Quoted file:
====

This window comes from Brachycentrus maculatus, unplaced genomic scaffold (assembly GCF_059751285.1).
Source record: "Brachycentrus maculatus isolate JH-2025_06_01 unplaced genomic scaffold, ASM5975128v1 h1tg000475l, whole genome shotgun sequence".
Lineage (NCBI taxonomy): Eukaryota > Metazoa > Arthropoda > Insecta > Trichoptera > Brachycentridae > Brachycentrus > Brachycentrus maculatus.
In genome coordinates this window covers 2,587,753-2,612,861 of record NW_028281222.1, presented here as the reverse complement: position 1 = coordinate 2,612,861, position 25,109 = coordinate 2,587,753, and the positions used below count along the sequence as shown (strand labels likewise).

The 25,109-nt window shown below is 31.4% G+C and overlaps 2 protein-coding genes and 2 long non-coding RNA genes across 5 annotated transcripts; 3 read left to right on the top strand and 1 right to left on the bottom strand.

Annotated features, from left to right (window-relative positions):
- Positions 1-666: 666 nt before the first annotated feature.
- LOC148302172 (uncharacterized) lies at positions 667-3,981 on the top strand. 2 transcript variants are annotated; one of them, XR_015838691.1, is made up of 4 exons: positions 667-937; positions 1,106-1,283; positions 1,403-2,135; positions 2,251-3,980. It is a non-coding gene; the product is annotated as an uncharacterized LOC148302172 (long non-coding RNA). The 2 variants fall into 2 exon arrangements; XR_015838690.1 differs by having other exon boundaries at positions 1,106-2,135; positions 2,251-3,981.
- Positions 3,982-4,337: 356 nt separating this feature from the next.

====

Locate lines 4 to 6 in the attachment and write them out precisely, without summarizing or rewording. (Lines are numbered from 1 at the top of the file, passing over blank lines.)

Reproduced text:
In genome coordinates this window covers 2,587,753-2,612,861 of record NW_028281222.1, presented here as the reverse complement: position 1 = coordinate 2,612,861, position 25,109 = coordinate 2,587,753, and the positions used below count along the sequence as shown (strand labels likewise).

The 25,109-nt window shown below is 31.4% G+C and overlaps 2 protein-coding genes and 2 long non-coding RNA genes across 5 annotated transcripts; 3 read left to right on the top strand and 1 right to left on the bottom strand.

Annotated features, from left to right (window-relative positions):